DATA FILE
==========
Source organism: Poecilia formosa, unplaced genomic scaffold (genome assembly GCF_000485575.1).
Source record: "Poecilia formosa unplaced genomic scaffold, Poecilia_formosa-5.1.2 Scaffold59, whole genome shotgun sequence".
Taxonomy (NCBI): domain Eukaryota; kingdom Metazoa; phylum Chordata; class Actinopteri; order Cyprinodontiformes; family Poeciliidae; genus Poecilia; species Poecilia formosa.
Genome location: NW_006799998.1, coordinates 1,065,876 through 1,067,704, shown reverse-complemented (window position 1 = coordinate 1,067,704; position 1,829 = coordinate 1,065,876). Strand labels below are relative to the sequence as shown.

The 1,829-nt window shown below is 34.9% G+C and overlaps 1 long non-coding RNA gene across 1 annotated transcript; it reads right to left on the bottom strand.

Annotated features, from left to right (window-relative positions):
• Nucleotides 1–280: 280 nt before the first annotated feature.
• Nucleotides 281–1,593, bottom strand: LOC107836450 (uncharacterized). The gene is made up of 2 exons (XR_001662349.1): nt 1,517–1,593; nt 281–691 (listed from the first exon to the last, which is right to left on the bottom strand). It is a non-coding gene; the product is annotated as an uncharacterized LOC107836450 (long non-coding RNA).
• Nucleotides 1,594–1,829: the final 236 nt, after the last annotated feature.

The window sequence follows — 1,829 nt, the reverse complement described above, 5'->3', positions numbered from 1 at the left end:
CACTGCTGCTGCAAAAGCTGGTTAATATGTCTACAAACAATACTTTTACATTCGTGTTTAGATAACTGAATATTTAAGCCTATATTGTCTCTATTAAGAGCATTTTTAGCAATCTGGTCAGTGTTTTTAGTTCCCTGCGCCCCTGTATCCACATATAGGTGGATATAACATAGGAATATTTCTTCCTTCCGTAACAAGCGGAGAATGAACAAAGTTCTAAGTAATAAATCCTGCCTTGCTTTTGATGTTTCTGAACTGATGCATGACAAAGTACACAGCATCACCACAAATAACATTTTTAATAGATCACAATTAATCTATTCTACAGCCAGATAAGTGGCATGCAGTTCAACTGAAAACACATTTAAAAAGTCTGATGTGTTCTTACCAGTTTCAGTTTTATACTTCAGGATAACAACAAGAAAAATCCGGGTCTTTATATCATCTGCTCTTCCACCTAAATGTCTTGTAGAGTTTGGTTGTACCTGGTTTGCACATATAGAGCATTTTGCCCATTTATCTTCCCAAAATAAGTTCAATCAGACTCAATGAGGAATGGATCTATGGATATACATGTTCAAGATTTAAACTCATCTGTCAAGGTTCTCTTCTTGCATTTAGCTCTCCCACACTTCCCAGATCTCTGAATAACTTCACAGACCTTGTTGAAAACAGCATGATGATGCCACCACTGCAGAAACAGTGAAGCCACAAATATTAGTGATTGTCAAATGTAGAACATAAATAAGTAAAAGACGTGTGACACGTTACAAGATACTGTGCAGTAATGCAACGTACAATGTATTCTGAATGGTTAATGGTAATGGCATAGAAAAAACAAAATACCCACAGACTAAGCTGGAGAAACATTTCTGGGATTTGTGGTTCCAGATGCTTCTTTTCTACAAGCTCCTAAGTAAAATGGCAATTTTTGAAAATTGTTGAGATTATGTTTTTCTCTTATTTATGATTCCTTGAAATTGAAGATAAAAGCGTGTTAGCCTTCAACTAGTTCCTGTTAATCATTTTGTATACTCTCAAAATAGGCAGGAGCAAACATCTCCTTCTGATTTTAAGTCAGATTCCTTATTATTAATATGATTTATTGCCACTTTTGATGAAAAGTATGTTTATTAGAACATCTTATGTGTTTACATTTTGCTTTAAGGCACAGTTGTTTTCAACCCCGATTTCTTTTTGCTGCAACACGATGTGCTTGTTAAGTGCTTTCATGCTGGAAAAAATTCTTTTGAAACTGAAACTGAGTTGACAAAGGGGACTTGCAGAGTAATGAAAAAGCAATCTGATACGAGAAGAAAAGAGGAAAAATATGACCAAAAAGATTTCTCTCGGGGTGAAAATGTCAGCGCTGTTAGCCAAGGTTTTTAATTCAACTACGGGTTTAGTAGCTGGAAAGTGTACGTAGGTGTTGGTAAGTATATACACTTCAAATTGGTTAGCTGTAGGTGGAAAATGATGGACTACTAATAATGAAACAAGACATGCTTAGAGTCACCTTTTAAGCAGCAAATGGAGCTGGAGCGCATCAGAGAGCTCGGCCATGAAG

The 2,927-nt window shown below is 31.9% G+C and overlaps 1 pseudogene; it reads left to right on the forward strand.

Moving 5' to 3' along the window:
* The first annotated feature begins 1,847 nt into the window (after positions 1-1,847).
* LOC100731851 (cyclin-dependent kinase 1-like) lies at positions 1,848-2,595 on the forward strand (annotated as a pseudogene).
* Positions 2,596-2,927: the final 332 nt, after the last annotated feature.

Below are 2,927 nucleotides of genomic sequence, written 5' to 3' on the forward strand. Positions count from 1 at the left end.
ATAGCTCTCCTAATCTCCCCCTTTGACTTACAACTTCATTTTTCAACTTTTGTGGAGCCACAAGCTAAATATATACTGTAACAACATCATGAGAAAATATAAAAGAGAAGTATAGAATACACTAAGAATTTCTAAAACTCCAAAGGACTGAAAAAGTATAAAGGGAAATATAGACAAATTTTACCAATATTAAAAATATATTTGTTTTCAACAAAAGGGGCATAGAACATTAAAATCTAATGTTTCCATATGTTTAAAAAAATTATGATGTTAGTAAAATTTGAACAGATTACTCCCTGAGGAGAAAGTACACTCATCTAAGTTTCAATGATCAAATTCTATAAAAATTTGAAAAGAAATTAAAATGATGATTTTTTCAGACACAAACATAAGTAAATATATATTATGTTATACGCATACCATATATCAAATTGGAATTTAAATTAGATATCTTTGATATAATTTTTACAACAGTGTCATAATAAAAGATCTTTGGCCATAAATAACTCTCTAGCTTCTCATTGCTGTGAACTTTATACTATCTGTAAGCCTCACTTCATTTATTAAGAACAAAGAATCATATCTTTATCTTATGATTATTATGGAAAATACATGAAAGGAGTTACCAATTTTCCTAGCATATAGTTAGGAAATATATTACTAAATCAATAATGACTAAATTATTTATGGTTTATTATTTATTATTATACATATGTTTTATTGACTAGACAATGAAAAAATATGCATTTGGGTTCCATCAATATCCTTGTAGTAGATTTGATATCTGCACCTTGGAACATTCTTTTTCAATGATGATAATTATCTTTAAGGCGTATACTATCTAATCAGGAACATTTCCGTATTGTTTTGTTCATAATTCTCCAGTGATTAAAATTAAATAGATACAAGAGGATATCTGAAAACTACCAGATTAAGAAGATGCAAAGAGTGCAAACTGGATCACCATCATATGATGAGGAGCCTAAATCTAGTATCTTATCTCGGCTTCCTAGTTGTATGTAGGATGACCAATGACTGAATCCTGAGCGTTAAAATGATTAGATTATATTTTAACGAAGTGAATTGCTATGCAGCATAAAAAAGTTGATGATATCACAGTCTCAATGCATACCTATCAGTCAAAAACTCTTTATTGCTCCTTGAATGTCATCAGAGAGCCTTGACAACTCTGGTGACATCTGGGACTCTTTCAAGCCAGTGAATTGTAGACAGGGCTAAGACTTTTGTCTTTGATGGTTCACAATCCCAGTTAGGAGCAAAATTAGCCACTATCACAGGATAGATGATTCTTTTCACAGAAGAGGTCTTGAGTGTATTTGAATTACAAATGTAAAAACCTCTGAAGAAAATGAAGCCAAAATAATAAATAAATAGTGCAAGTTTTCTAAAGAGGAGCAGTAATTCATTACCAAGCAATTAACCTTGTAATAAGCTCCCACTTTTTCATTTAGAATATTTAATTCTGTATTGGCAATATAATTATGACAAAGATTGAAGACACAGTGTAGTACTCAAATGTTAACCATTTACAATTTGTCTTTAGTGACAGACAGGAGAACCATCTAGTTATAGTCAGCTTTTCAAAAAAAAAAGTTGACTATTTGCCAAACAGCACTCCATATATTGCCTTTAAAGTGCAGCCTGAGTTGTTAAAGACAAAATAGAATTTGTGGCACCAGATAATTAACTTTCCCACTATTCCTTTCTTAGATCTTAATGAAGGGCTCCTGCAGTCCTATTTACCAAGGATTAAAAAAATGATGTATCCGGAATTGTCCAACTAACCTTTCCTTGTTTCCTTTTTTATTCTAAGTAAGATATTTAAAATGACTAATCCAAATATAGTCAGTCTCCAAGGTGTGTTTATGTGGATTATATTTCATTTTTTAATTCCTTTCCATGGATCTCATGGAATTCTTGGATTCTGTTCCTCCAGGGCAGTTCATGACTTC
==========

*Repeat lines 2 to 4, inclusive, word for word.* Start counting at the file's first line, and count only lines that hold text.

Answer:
Source record: "Poecilia formosa unplaced genomic scaffold, Poecilia_formosa-5.1.2 Scaffold59, whole genome shotgun sequence".
Taxonomy (NCBI): domain Eukaryota; kingdom Metazoa; phylum Chordata; class Actinopteri; order Cyprinodontiformes; family Poeciliidae; genus Poecilia; species Poecilia formosa.
Genome location: NW_006799998.1, coordinates 1,065,876 through 1,067,704, shown reverse-complemented (window position 1 = coordinate 1,067,704; position 1,829 = coordinate 1,065,876). Strand labels below are relative to the sequence as shown.